If a hard problem looks very complicated, guess a simple answer. If it looks easy, guess a crazy-looking answer.

Reading traps:

Joe likes words that are associated with the sentence topic (or a person in the sentence). So if a sentence is about a scientist, don’t choose “research.” Others: warrior – conquer, America – democracy, etc.

Also, the easier words are usually wrong on hard sentences. In fact, the hardest word is a very good guess.

On Reading passages (Critical Reading), avoid answers that sound too similar to the words in the passage. Also don’t go for anything too obvious. If a question asks why something acts as a barrier, don’t chose the answer about walls. As mentioned earlier, the questions don’t go from easy to hard here.

Venus Flytrap at Hirt's Gardens

 

Writing traps:

There aren’t so many traps on Writing sections. But answers that seem easy and/or obvious on early questions are wrong on the later ones. For example, shorter answers are usually correct on Improving Sentences, but that isn’t so on the hard ones.

Guessing techniques aren’t voodoo. If you avoid what seems to be a trap on a practice test, and that answer turns out to be correct, don’t abandon the technique. Traps are usually wrong. On the other hand, don’t become so obsessed with traps that you don’t do your best to solve questions properly. And finally, remember NOT to eliminate traps on easy questions. Obvious answers are routinely correct on easy questions – that’s why they’re easy.

Study Tips

Naturally, every student is different, so each of you would do best to create your own study regimen. The advice that follows is based on experience and common sense, and I’m sure it’s hardly unique. If you Google “how to study,” you should find other techniques, along with ones that are similar to these.

1) Sleep

This might sound obvious, but an appalling number of high school and college students cheat on their sleep. When I tell my own sons that they’ll learn more efficiently on a full night’s sleep, they protest that they feel fine.

Yet numerous studies have demonstrated that students learn less efficiently if they miss even an hour of sleep. Most adults should sleep for at least seven hours; some need as much as nine. Cheating on your sleep can have other (medical) consequences as well. Don’t mistreat your body for some extra time – it’s just not worth it.

2) Take Breaks

We tend to remember what we learn at the beginning and end of a study period the most. And breaks “recharge your mental batteries.” Just don’t overdo it (study at least 80% of the time you lay out).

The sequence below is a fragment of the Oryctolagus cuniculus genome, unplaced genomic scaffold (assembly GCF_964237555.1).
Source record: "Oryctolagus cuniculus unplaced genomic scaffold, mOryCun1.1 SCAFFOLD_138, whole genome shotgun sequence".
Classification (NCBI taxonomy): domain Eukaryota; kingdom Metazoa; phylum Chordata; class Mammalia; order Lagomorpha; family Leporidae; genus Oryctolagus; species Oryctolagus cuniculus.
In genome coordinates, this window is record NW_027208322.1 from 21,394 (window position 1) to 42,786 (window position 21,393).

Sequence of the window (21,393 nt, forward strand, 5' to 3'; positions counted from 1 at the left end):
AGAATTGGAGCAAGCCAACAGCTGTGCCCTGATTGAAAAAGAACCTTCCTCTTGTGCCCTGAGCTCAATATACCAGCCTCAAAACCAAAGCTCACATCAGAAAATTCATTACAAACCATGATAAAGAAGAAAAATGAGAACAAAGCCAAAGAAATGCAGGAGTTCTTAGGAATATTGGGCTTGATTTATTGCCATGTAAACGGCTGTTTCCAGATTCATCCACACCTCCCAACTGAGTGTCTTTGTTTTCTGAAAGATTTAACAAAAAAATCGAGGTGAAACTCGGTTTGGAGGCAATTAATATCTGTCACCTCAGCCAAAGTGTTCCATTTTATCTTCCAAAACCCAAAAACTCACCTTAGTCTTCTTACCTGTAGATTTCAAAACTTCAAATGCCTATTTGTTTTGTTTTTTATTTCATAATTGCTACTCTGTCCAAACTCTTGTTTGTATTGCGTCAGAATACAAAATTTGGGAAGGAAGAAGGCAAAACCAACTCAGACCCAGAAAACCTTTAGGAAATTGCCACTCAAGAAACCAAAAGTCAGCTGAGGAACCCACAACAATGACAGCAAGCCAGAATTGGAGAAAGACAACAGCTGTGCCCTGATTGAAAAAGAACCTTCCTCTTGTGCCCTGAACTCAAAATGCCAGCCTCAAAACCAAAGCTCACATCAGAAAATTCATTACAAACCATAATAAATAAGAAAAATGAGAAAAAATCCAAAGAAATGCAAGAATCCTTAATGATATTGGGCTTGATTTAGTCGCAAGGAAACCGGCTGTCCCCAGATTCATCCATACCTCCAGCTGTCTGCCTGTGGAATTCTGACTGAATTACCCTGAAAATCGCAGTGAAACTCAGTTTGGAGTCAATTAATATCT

3) No Music

…or other distractions. Even professionals disagree on this point. “Music can relax you,” they point out.  But again, studies have shown that we are poor multi-taskers, and we retain more when we study in a quiet environment. Don’t wear an iPod just because “it’s cooler.”

headphones~

On the other hand, there’s nothing wrong with having something to drink handy. Some students reward themselves with a piece of candy after they’ve worked for awhile. Such comforts are often worth the small distractions they carry.

4) Don’t waste time studying what you already know

That sounds quite obvious, yet I find that most students don’t follow this advice. If you need to know the material in a chapter for a test, and you read it over and over, you’re not learning efficiently. Go over the chapter once, and write down what you don’t know as you go. Then do the same with the notes you just made. You’ll end up with a few facts, and be finished in time for dinner.

The same applies to vocabulary, geometry, or almost anything you need to learn. Don’t study hard – study smart, and you’ll feel better about yourself, have more free time, and become a better student.

5) Use Mnemonic Devices to aid retention

Mnemonics are like (legal) steroids for the brain. Suppose you’re trying to remember that “gregarious” means “sociable.” You could repeat that several times and still forget it. But think of a friendly guy named Greg, and you’ll probably remember the word for life.

6) Study soon after class – don’t procrastinate

I was a “last minute crammer” in school, and I thought I was in the minority. Then I learned that nearly all of us tend to put things off. “Deadlines motivate me!” my students protest. But if you study (memorize, solve problems, take practice tests, etc.) shortly after class, you will naturally do it better.

I know most of you will read this, think “good idea,” and put off studying anyway. Be strong! Make a resolution to study early.

7) Write stuff down

I was going to use another word in place of “stuff,” but this is a family-friendly blog. 🙂 You’re more likely to memorize a fact if you write it down yourself. An you’ll become more proficient at a technique if you work though it on your own, rather than only watching your teacher.

I’m not saying you should copy an entire chapter out of a textbook in order to learn it. Instead, follow the procedure in Tip #4.

8 ) To group or not to group

Study groups can be productive, if each member is serious about learning, and if other members’ insights will help you understand the material. But all too often, study groups are merely excuses for social interaction, and actually hurt learning. It’s up to you to make the call.

9) Set up a proper Study Area

Home Office

 

 

 

 

 

 

 

 

If you like to study at the library, that’s fine. But you’ll probably do most of your studying at home (perhaps at a dorm room when you’re in college). You want a distraction-free workplace, with good lighting, a comfortable chair in which you can sit upright (and stay awake!), and ample desk space. The comfy couch does not qualify.

Parents – why not help setting up your child’s study area? It’s a win-win.

...i'll catch up...

 

 

 

 

 

10) Sometimes you shouldn’t study

Obviously, you won’t learn very well when you’re tired, angry, depressed, sad, etc. Since you’re resolved not to be a procrastinator, you can wait until you’re well rested and good to go.

If you take your studying seriously, and become better at it, you’ll actually find you enjoy it more. And your scores will love you for it.